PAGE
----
The holidays are a time of giving, not usually saving. However, for some cities across SE Michigan they are doing just that, and in a festive way. These cities are turning toward cost-saving, energy-efficient LED lights for their holiday displays.

Now, residents not only can enjoy the Christmas lights but they can do it with a clear conscience.


In Southfield, city workers typically spend a week of "frustration" going through light strings determining which ones work and replacing bulbs, said Bob Murray, parks and operations supervisor. The five-man crew spent only a day decorating this year because of the new LED lights.

The new lights at the civic center are expected to last up to 100,000 hours, which should span at least a 20-year period, he said. Instead of abrupt burnouts, the lights dim gradually over time and use less energy.

"We are looking at a savings of about 98 percent than with normal lights, which will be huge for the city," Murray said. "And we don't have to worry about blowing fuses anymore and spending money every year to replace defective bulbs."

Read the entire article here.

Freep finds the best burgers in town

Whether you like Dearborn's Miller's Bar or Royal Oak's Red Coat Tavern, you favorite burger joint is bound to show up somewhere on the Freep's list of best burgers in town. Not into red meat? Don't worry, check out No. 24. Ferndale's Flytrap has a salmon burger just waiting for consumption.


When we asked readers this fall to point us toward Detroit's best hamburgers, hundreds of you sent recommendations. We read every one, picked the places that sounded best and then hit the streets in Wayne, Oakland and Macomb counties to taste them. Six weeks and innumerable antacids later, here are our favorites.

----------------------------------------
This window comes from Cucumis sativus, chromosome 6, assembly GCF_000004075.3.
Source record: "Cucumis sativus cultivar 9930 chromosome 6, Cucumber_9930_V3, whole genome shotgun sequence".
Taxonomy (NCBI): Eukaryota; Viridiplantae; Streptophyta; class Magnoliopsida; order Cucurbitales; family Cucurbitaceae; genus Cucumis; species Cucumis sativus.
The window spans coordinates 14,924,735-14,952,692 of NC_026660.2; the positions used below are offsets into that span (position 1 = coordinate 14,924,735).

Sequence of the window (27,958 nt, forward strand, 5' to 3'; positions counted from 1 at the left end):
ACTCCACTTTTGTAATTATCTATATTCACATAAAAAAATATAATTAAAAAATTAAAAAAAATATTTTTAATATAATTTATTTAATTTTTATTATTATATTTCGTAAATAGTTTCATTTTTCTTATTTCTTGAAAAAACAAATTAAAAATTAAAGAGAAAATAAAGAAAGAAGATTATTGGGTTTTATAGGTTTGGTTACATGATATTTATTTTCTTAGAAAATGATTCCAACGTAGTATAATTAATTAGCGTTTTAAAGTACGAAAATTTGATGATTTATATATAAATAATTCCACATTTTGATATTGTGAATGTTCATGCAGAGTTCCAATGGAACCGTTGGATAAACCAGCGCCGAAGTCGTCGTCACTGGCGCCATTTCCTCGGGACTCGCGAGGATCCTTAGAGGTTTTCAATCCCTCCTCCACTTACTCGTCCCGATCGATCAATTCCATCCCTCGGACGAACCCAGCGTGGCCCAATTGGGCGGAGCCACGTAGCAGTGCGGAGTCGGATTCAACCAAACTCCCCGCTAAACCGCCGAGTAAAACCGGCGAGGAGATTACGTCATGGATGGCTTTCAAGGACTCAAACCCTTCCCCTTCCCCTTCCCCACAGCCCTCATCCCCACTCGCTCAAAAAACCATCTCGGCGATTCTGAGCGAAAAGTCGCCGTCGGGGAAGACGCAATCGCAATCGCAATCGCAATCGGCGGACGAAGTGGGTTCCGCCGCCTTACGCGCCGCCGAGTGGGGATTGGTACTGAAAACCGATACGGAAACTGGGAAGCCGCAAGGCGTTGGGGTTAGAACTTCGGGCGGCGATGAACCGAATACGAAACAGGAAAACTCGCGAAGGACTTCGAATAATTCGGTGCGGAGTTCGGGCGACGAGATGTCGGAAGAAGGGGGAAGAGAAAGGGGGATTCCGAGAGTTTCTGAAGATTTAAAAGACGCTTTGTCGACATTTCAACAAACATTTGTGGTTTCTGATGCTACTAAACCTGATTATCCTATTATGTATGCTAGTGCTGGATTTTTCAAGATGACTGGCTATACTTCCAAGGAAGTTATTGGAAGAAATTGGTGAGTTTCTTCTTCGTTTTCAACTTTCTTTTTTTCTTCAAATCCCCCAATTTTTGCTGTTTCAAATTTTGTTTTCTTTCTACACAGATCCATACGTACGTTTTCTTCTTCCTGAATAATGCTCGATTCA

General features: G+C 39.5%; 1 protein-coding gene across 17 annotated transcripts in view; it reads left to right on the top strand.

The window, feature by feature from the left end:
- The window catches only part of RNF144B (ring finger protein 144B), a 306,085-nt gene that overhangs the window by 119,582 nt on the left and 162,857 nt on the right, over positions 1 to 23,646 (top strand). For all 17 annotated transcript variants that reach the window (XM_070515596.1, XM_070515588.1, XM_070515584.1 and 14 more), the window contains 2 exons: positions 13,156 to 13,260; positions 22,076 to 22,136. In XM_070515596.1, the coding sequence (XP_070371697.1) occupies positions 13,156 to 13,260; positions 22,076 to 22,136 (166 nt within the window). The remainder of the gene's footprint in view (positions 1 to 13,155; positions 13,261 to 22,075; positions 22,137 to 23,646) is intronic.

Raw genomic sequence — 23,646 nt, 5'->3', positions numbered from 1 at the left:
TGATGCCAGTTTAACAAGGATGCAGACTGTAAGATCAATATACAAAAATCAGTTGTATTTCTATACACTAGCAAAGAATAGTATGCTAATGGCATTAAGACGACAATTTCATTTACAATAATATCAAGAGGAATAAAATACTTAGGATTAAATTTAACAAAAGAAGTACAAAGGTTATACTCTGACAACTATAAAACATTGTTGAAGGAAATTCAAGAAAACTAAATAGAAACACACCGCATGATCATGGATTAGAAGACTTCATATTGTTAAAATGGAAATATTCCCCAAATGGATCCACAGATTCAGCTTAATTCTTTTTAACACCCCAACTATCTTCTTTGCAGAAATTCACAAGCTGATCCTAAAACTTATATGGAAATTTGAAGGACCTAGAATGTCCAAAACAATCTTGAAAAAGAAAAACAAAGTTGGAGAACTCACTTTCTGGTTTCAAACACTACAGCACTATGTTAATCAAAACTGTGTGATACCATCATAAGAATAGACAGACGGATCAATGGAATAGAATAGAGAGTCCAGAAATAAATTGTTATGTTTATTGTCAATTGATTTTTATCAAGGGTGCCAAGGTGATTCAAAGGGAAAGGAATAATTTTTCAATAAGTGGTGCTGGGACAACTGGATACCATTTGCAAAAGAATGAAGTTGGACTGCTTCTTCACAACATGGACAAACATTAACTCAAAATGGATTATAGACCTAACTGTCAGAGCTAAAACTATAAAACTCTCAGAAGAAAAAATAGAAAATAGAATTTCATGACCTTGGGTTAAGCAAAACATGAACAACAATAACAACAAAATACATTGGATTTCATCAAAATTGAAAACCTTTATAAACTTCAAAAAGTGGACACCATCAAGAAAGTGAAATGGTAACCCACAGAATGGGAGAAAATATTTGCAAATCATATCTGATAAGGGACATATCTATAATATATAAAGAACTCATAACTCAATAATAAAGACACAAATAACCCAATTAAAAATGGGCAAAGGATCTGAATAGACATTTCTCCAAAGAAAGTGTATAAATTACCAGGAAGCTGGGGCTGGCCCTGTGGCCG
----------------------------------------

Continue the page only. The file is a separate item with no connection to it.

Read the entire article here.

Dream homes in dream neighborhoods may now be affordable

Now would be a good time to find your dream home in your dream neighborhood. As prices drop, houses in some of the area's more desirable cities become more affordable - actually, a lot more affordable.


Since the market's peak in 2005, home prices have fallen about 23.2% in metro Detroit, according to the S&P/Case-Shiller home price index. Record foreclosures in the past two years have also created a drag on home values as foreclosed properties compete head-to-head with owner listings.

So, for the first time in years, buyers can find many choices in the under-$200,000 price range in communities such as Allen Park, Westland, Dearborn, Ypsilanti, Detroit, Howell, Harrison Township, Fraser, Clinton Township, Warren, Holly, Farmington Hills, Keego Harbor, Waterford, Monroe, Royal Oak and Ferndale, according to data compiled by Realcomp in Farmington Hills.

Read the entire article here.

Local students use Rouge River as classroom

More than 500 students from 10 Southeast Michigan schools will participate in this year's Rouge Education Project and will survey the Rouge River as part of their studies.


"The Rouge Education Project is a hands on learning program for students in K-12 schools to experience real-world science in the field while learning about their local ecosystem and gaining respect for the community in which they live," said Emily Johnson, Rouge Education Project Assistant Program Manager.

Read the entire article here.

Metro Times releases annual 'Best of Detroit'

As they wont to do each year, the Metro Times has released its annual "Best of Detroit" awards.

Check them out here.
73 Farmington Articles | Page: | Show All